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DACA Dreamer Deferred Action for Childhood Arrivals Application Checklist

DACA Dreamer Deferred Action for Childhood Arrivals Application Checklist

A wonderful immigrant youth advocacy organization, DREAM Activist, has put out an easy-to-understand checklist to get DREAMers started on applying for DACA Deferred Action. You can also check out our own guide below to help you begin the application process.

In order to file the application for DREAMer deferred action, you must obtain evidence showing that you:

  • Have come to the United States under the age of sixteen;
  • Have continuously resided in the United States for at least five years as of June 15, 2012;
  • Currently be in school, have graduated from high school, have obtained a general education development certificate, or are honorably discharged veterans of the Coast Guard or Armed Forces of the United States;
  • Have not been convicted of a felony offense, a significant misdemeanor offense, multiple misdemeanor offenses, or otherwise pose a threat to national security or public safety;
  • Are not above the age of thirty.
  • Are 15 years of age or older

NECESSARY SUPPORTING DOCUMENTS

To prove that you entered before turning 16 and that you have resided in the United States for the previous 5 years, USCIS requires that you support your deferred action application with financial records, medical records, school records, employment records, and/or military records.

You must prove your identity and age (including that you were under age 31 on 06/15/12), and you should have at least one valid, government-issued photo ID for the process. You should collect all of your identity documents:

  • Certified copy of your birth certificate
  • Photocopy of your birth certificate (if no certified copy is available)
  • Valid passport
  • Expired passports
  • Valid consular ID card
  • Expired consular ID cards
  • Valid school ID
  • Expired school IDs
  • Photo ID documents issued by DHS
  • Any other official photo ID

You must prove you arrived in the United States before age 16, have continuously resided in the United States from 06/15/07 to the present, and evidence you were in the United States on 06/15/12. You should collect these records:

  • Complete school records (cumulative transcripts should be particularly helpful)
  • Medical records (including vaccination records)
  • Financial records (including bank statements/checks; rent, IRS W-2s and tax transcripts, utility or credit card bills)
  • Employment records (including tax returns)
  • Military records
  • Other records (cell phone records; sports or academic club records; union records; church records, including baptism, communion, or confirmation records)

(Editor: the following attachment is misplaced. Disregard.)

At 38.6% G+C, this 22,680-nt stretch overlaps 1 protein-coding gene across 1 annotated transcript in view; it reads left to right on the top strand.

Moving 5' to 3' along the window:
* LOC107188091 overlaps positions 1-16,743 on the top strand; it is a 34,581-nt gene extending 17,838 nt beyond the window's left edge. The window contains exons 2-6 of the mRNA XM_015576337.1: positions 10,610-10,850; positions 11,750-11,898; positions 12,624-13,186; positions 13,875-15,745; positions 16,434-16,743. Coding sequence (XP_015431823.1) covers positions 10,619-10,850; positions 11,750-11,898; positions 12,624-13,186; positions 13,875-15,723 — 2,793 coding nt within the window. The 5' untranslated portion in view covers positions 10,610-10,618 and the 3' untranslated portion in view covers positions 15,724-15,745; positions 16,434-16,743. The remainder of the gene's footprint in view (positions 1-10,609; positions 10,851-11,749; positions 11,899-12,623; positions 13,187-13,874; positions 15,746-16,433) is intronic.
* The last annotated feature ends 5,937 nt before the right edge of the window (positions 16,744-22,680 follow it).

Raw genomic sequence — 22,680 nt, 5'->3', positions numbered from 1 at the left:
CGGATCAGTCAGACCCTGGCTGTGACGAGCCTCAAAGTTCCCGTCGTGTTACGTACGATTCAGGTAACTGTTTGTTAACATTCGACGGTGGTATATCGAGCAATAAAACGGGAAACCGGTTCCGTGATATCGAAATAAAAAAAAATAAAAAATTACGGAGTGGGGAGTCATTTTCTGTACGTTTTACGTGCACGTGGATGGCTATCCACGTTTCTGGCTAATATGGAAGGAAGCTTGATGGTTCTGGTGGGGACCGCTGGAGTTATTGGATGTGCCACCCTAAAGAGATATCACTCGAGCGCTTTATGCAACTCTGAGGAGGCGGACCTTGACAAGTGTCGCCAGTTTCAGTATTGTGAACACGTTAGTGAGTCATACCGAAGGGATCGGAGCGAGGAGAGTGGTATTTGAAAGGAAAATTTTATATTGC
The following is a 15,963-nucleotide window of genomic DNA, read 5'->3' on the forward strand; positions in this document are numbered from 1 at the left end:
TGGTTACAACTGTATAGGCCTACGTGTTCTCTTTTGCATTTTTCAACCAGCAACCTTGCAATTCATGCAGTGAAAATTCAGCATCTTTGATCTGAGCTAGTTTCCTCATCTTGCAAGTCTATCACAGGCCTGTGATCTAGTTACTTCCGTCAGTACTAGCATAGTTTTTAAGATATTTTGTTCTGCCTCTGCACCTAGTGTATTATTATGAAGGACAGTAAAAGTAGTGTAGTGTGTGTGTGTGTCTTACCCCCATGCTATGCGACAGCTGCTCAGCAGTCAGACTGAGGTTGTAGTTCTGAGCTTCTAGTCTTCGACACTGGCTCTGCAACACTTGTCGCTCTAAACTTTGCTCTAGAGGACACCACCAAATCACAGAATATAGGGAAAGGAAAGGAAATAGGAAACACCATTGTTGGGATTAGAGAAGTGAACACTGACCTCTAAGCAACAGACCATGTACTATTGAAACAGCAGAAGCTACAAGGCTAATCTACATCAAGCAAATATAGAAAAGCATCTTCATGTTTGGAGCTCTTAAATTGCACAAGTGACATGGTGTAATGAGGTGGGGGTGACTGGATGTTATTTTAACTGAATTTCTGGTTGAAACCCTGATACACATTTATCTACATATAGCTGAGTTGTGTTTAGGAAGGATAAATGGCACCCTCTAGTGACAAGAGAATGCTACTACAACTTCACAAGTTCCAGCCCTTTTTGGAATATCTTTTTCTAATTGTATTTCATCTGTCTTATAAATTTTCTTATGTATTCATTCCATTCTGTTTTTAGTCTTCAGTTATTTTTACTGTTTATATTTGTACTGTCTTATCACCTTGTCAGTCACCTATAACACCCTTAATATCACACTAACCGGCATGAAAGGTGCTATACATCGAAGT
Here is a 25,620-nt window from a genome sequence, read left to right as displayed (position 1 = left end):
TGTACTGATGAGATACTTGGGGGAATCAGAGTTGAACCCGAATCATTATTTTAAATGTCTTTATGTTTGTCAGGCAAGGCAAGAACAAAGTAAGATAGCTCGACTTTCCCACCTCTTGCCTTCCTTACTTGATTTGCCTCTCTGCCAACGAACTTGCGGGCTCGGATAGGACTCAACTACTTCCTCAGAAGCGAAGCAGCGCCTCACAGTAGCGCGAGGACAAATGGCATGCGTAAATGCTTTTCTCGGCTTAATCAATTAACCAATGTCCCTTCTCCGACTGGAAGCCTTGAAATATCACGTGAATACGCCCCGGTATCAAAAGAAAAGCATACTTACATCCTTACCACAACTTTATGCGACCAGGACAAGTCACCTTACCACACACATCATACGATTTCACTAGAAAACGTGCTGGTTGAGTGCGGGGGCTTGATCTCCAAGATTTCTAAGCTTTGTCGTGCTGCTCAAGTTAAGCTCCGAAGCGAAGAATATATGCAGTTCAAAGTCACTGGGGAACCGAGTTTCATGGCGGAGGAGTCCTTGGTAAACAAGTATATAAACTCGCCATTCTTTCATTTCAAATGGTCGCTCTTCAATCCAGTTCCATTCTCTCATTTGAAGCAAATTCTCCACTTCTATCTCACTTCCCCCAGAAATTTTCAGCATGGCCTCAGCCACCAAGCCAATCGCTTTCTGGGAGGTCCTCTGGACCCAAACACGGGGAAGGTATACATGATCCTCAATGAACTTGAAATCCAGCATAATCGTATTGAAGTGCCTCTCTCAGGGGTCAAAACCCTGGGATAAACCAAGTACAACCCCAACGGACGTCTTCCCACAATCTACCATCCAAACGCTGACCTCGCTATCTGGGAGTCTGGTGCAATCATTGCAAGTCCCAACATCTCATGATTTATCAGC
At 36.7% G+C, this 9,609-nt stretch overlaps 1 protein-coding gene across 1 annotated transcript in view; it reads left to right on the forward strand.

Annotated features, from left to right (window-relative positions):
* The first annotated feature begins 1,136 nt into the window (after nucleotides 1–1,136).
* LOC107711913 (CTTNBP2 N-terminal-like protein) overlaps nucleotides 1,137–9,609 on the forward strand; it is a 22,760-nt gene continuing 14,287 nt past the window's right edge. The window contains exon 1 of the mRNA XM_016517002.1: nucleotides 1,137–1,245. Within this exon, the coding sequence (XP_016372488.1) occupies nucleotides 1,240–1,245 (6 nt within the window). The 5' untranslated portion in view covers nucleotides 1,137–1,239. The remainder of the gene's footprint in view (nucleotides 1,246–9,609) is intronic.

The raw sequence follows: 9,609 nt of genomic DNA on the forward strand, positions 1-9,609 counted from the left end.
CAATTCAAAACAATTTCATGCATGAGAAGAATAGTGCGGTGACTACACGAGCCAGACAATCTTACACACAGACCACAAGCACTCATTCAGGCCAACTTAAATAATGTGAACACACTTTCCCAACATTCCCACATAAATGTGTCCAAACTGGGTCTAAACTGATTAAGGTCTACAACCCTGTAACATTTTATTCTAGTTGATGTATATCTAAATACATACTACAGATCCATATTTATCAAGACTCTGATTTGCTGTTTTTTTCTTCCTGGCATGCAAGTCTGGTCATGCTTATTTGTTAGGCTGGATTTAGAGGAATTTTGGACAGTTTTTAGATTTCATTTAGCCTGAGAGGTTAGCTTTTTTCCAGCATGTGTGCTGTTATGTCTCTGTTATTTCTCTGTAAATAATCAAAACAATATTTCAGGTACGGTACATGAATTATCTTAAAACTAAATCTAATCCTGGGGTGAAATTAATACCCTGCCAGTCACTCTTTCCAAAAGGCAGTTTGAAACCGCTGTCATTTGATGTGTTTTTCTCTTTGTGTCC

You must prove you are in school, graduated from high school, have a GED, or have been honorably discharged from the military. You should collect these records:

  • Diploma
  • GED certificate
  • Report cards
  • School transcripts
  • Military records Current as of 07/09/12

You should also gather the materials listed below IF THEY APPLY TO YOU:

If you are married:

  • Certified copy of marriage certificate
  • Proof of lawful immigration status of your spouse, if any

If you have children:

  • Certified copy of birth certificates
  • Proof of lawful immigration status of your children, if any
  • If you have other immediate family with lawful immigration status:
  • Proof of the family relationship
  • Proof of the lawful immigration status of your family member

If you have an immigration history:

  • Lawful entry documents (visa, I-94 card, border crossing card)
  • Immigration applications filed with DHS
  • Removal proceedings documents from DHS and the immigration court
  • Results of an FBI background check showing any stops at the border

If you have left the United States since 06/15/07:

  • Travel documents
  • Documents justifying or explaining your absences

If you have been cited or arrested as a juvenile or as an adult:

  • Results of a California Department of Justice background check
  • Results of an FBI background check
  • Certified copies of dispositions from each citation or arrest – or proof that no charges were filed

By handing in more official and certified documents, you increase your chances of avoiding a request for additional evidence (RFE) and thereby unnecessary delays in obtaining employment authorization. If you don't have these documents, do not worry. We can help you come up with alternative solutions.

As a final note, because the criminal grounds of disqualification are so broad, please do a criminal background check before applying. These background check are not to be submitted with the application, as USCIS will be taking your fingerprints after you've applied. Instead, it's to make sure you fully qualify for deferred action. Because many applicants will have had at least some minor run-ins with the law, it's best to apply with your eyes open, and be 100% clear on the risks of applying. If you have ever been detained by the police, please contact us to assist in obtaining a background check.

Lastly there is a USCIS filing fee of $465, payable by bank check or money order to "Department of Homeland Security".

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